Falkirk singing sensation and friend collect 300 Easter eggs for food bank
A Falkirk singing sensation – and former Fairy Godmother – has transformed herself into the Easter Bunny to support underprivileged families.
Former star of The Voice and panto favourite Barbara Bryceland teamed up with close friend Kirsty Irvine Donaldson to collect more than 300 chocolate eggs and £300 in aid of Falkirk Foodbank.
The duo have worked in tandem to gather a huge haul of treats for children who might otherwise go without this Easter.
From drop-offs to drive-rounds, Ms Bryceland and Ms Donaldson, of Polmont, have also used their Facebook pages to bring in eggs and cash donations.
The money will enable Falkirk Foodbank to put meals on tables and provide hard-up families with household items such as beds and microwaves.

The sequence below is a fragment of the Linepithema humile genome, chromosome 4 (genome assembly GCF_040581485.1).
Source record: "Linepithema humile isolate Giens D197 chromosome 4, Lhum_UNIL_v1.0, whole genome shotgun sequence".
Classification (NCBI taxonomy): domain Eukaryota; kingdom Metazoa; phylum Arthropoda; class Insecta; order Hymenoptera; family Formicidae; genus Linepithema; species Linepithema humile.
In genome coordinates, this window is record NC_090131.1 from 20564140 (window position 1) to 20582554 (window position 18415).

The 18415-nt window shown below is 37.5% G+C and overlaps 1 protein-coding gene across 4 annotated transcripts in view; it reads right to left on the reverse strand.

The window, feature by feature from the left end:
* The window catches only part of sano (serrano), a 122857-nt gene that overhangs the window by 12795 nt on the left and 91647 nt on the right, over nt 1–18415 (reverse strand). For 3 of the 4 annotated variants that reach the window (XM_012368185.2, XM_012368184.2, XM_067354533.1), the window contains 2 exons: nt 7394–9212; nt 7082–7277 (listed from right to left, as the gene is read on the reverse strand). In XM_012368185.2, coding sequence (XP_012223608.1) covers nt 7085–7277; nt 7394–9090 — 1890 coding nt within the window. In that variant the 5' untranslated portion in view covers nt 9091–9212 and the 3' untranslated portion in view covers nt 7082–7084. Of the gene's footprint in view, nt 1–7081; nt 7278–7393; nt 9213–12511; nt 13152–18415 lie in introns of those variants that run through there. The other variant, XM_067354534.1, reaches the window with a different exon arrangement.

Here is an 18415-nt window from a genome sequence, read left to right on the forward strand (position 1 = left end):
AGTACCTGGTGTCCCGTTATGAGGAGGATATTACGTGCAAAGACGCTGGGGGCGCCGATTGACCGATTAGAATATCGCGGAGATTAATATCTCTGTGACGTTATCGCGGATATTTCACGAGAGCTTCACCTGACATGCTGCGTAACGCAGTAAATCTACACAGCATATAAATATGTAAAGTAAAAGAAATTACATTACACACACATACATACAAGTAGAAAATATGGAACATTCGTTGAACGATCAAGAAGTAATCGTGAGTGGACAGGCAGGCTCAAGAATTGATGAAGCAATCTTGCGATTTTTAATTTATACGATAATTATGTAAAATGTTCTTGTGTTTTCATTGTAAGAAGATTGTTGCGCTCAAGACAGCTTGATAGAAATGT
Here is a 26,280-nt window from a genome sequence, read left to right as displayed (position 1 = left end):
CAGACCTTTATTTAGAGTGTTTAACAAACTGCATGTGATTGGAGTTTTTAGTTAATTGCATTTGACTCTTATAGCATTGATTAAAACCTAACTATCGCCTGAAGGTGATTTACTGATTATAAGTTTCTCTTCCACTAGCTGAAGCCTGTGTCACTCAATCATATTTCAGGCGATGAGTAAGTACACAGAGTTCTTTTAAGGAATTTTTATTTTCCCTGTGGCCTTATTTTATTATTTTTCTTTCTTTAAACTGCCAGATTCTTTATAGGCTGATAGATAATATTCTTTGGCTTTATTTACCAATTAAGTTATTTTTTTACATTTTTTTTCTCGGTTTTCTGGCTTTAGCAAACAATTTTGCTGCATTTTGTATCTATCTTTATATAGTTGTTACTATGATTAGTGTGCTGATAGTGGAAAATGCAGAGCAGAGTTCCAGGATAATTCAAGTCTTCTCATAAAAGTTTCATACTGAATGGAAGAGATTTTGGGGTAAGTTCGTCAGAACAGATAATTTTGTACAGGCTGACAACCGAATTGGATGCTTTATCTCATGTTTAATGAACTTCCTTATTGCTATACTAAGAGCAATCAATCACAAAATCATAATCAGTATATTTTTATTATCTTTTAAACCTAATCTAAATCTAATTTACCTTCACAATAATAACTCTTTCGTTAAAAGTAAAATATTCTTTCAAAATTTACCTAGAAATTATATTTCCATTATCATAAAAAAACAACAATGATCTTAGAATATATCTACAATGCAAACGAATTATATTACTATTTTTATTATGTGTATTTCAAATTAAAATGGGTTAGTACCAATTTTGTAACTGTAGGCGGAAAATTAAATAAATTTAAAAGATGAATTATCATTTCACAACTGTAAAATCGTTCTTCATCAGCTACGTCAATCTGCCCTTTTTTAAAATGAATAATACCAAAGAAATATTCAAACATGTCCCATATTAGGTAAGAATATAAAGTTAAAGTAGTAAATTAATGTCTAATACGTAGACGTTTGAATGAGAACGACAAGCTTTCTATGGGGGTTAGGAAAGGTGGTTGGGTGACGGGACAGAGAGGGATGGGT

Ms Bryceland said: “I saw it on Kirsty’s Facebook page and I thought, ‘I’m going to support that’ because it’s a great thing.
“I took it to social media and within three days we had hundreds of Easter eggs and £300. We’ve still got some coming in.
“I do my live shows every Saturday and Sunday from my Facebook page and usually get about 10,000 views over a weekend. A lot of the donations came from that and my fans, the Barbarellas.
“The Sunday show is geared towards grandparents sitting on their own in the house – that’s where a lot of it has come from.
“Donations also came from the Church of Jesus Christ of the Latter-day Saints and neighbourhoods in Polmont and Redding.
“I spoke to the food bank and they said they really need mattresses because a lot of children don’t have beds.
“A lot of people are struggling right now. I’ve not worked for a year so I’ve tried to help out in the community. We’ve had a good year of bringing people together.”
Jim Couper, Falkirk Foodbank centre manager, said: “We’re very grateful for any donations.
“It’s fantastic Barbara and Kirsty have thought about children who maybe won’t have Easter eggs.
“The money can go towards our work. We’re very keen to support local schools with jumpers and jackets and young children with beds.
“We also work with people getting a home for the first time. We give them microwaves and washing machines and help people struggling with food and electricity.”